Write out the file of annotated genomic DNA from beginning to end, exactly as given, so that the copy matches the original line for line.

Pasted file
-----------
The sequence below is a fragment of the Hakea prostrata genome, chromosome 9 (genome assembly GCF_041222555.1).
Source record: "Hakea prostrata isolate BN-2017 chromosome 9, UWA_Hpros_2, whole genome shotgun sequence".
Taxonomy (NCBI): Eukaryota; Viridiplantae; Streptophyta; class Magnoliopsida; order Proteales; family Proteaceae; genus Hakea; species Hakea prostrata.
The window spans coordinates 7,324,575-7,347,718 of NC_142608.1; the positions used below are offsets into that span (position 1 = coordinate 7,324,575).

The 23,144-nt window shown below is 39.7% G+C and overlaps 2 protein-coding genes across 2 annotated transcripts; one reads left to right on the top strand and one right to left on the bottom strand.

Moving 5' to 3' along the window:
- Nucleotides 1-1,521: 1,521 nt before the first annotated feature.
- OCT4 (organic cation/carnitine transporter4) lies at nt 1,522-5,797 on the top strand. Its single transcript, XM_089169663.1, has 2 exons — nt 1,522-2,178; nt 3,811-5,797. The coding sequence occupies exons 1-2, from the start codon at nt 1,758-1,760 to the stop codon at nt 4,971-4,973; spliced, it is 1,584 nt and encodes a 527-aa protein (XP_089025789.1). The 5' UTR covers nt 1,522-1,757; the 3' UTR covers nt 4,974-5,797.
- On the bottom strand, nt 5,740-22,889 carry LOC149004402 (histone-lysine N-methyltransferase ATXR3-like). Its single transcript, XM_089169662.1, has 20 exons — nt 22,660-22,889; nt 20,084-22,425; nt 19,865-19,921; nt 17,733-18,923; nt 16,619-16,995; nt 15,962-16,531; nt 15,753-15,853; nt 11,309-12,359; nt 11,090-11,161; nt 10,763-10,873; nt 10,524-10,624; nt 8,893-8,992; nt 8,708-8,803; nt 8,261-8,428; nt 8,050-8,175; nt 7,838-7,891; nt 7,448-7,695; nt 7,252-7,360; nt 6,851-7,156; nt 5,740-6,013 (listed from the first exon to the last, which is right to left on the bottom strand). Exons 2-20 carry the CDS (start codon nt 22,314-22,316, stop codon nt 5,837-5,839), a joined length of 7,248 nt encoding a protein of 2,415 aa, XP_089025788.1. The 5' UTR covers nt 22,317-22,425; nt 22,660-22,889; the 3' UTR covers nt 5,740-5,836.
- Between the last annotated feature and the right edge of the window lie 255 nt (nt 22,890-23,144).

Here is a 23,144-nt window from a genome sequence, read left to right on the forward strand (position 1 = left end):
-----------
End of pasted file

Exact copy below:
The sequence below is a fragment of the Hakea prostrata genome, chromosome 9 (genome assembly GCF_041222555.1).
Source record: "Hakea prostrata isolate BN-2017 chromosome 9, UWA_Hpros_2, whole genome shotgun sequence".
Taxonomy (NCBI): Eukaryota; Viridiplantae; Streptophyta; class Magnoliopsida; order Proteales; family Proteaceae; genus Hakea; species Hakea prostrata.
The window spans coordinates 7,324,575-7,347,718 of NC_142608.1; the positions used below are offsets into that span (position 1 = coordinate 7,324,575).

The 23,144-nt window shown below is 39.7% G+C and overlaps 2 protein-coding genes across 2 annotated transcripts; one reads left to right on the top strand and one right to left on the bottom strand.

Moving 5' to 3' along the window:
- Nucleotides 1-1,521: 1,521 nt before the first annotated feature.
- OCT4 (organic cation/carnitine transporter4) lies at nt 1,522-5,797 on the top strand. Its single transcript, XM_089169663.1, has 2 exons — nt 1,522-2,178; nt 3,811-5,797. The coding sequence occupies exons 1-2, from the start codon at nt 1,758-1,760 to the stop codon at nt 4,971-4,973; spliced, it is 1,584 nt and encodes a 527-aa protein (XP_089025789.1). The 5' UTR covers nt 1,522-1,757; the 3' UTR covers nt 4,974-5,797.
- On the bottom strand, nt 5,740-22,889 carry LOC149004402 (histone-lysine N-methyltransferase ATXR3-like). Its single transcript, XM_089169662.1, has 20 exons — nt 22,660-22,889; nt 20,084-22,425; nt 19,865-19,921; nt 17,733-18,923; nt 16,619-16,995; nt 15,962-16,531; nt 15,753-15,853; nt 11,309-12,359; nt 11,090-11,161; nt 10,763-10,873; nt 10,524-10,624; nt 8,893-8,992; nt 8,708-8,803; nt 8,261-8,428; nt 8,050-8,175; nt 7,838-7,891; nt 7,448-7,695; nt 7,252-7,360; nt 6,851-7,156; nt 5,740-6,013 (listed from the first exon to the last, which is right to left on the bottom strand). Exons 2-20 carry the CDS (start codon nt 22,314-22,316, stop codon nt 5,837-5,839), a joined length of 7,248 nt encoding a protein of 2,415 aa, XP_089025788.1. The 5' UTR covers nt 22,317-22,425; nt 22,660-22,889; the 3' UTR covers nt 5,740-5,836.
- Between the last annotated feature and the right edge of the window lie 255 nt (nt 22,890-23,144).

Here is a 23,144-nt window from a genome sequence, read left to right on the forward strand (position 1 = left end):